Welcome to Poetry.com

Poetry.com is a huge collection of poems from famous and amateur poets from around the world — collaboratively published by a community of authors and contributing editors.

Navigate through our poetry database by subjects, alphabetically or simply search by keywords. You can submit a new poem, discuss and rate existing work, listen to poems using voice pronunciation and even translate pieces to many common and not-so-common languages.

Proem II

Amos Bronson Alcott 1799 (Wolcott, Connecticut) – 1888 (Boston, Massachusetts)

Ah! why so brief the visit, short his stay?
The acquaintance so surprising, and so sweet,
Stolen is my heart, 't is journeying far away,
With that shy stranger whom my voice did greet.
That hour so fertile of entrancing thought,
So rapt the conversation, and so free,
My heart lost soundings, tenderly upcaught,
Driven by soft sails of love and ecstasy!
Was I then? was I? clasped in Love's embrace,
And touched with ardors of divinity?
Spake with my chosen lover face to face,
Espoused then truly? such my destiny?
I cannot tell; but own the pleasing theft,
That when the stranger went, I was of Love bereft.

Rate this poem:(0.00 / 0 votes)
Font size:
Collection  Edit     
 

Submitted on May 13, 2011

33 sec read
33 Views

Amos Bronson Alcott

Amos Bronson Alcott was an American teacher, writer, philosopher, and reformer. As an educator, Alcott pioneered new ways of interacting with young students, focusing on a conversational style, and avoided traditional punishment. He hoped to perfect the human spirit and, to that end, advocated a vegan diet before the term was coined. He was also an abolitionist and an advocate for women's rights. Born in Wolcott, Connecticut in 1799, Alcott had only minimal formal schooling before attempting a career as a traveling salesman. Worried about how the itinerant life might have a negative impact on his soul, he turned to teaching. His innovative methods, however, were controversial, and he rarely stayed in one place very long. His most well-known teaching position was at the Temple School in Boston. His experience there was turned into two books: Records of a School and Conversations with Children on the Gospels. Alcott became friends with Ralph Waldo Emerson and became a major figure in transcendentalism. His writings on behalf of that movement, however, are heavily criticized for being incoherent. Based on his ideas for human perfection, Alcott founded Fruitlands, a transcendentalist experiment in community living. The project was short-lived and failed after seven months. Alcott continued to struggle financially for most of his life. Nevertheless, he continued focusing on educational projects and opened a new school at the end of his life in 1879. He died in 1888. Alcott married Abby May in 1830 and they eventually had four surviving children, all daughters. Their second was Louisa May, who fictionalized her experience with the family in her novel Little Women in 1868.  more…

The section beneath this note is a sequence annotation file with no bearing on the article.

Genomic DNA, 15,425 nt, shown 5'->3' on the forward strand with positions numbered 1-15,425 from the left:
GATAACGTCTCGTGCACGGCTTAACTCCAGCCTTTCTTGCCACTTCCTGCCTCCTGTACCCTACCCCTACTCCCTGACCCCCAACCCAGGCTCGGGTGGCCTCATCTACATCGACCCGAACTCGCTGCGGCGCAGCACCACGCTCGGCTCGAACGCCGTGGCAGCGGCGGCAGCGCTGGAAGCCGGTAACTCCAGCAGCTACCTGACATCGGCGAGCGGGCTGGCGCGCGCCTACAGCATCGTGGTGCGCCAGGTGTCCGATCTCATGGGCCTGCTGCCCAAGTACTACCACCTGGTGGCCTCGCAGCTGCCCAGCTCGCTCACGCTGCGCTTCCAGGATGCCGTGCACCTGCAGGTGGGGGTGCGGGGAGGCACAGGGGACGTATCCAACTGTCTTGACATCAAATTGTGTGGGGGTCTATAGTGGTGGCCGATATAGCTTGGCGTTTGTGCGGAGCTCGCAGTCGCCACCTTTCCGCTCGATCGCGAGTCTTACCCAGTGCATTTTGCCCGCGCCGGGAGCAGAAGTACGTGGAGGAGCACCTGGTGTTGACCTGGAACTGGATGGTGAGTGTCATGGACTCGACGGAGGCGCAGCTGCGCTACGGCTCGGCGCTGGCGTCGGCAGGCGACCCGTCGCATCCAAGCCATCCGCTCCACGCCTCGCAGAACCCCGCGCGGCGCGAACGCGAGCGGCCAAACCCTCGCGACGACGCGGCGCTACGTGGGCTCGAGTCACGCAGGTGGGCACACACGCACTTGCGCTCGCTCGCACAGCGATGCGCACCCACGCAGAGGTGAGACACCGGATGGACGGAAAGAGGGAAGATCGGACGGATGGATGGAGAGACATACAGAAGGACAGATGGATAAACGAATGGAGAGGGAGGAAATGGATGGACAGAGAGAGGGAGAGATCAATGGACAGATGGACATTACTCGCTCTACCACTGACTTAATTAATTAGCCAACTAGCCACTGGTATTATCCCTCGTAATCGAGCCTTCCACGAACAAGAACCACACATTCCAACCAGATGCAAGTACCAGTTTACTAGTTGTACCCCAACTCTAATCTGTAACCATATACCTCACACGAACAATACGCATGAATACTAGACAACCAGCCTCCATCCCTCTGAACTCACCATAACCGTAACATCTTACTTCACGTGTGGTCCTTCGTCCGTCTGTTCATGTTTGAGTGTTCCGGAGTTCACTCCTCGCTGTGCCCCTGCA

All Amos Bronson Alcott poems | Amos Bronson Alcott Books

FAVORITE (0 fans)

Discuss this Amos Bronson Alcott poem with the community:

0 Comments

    Translation

    Find a translation for this poem in other languages:

    Select another language:

    • - Select -
    • 简体中文 (Chinese - Simplified)
    • 繁體中文 (Chinese - Traditional)
    • Español (Spanish)
    • Esperanto (Esperanto)
    • 日本語 (Japanese)
    • Português (Portuguese)
    • Deutsch (German)
    • العربية (Arabic)
    • Français (French)
    • Русский (Russian)
    • ಕನ್ನಡ (Kannada)
    • 한국어 (Korean)
    • עברית (Hebrew)
    • Gaeilge (Irish)
    • Українська (Ukrainian)
    • اردو (Urdu)
    • Magyar (Hungarian)
    • मानक हिन्दी (Hindi)
    • Indonesia (Indonesian)
    • Italiano (Italian)
    • தமிழ் (Tamil)
    • Türkçe (Turkish)
    • తెలుగు (Telugu)
    • ภาษาไทย (Thai)
    • Tiếng Việt (Vietnamese)
    • Čeština (Czech)
    • Polski (Polish)
    • Bahasa Indonesia (Indonesian)
    • Românește (Romanian)
    • Nederlands (Dutch)
    • Ελληνικά (Greek)
    • Latinum (Latin)
    • Svenska (Swedish)
    • Dansk (Danish)
    • Suomi (Finnish)
    • فارسی (Persian)
    • ייִדיש (Yiddish)
    • հայերեն (Armenian)
    • Norsk (Norwegian)
    • English (English)

    Citation

    Use the citation below to add this poem to your bibliography:

    Style:MLAChicagoAPA

    "Proem II" Poetry.com. STANDS4 LLC, 2021. Web. 12 Apr. 2021. <https://www.poetry.com/poem/2094/proem-ii>.

    We need you!

    Help us build the largest poetry community and poems collection on the web!

    Browse Poetry.com

    Quiz

    Are you a poetry master?

    »
    Who wrote the nonsense poem Jabberwocky?
    • A. Edward Lear
    • B. Spike Milligan
    • C. Ogden Nash
    • D. Lewis Carroll

    Our favorite collection of

    Famous Poets

    »
    Poetry.com

    Thanks for your vote! We truly appreciate your support.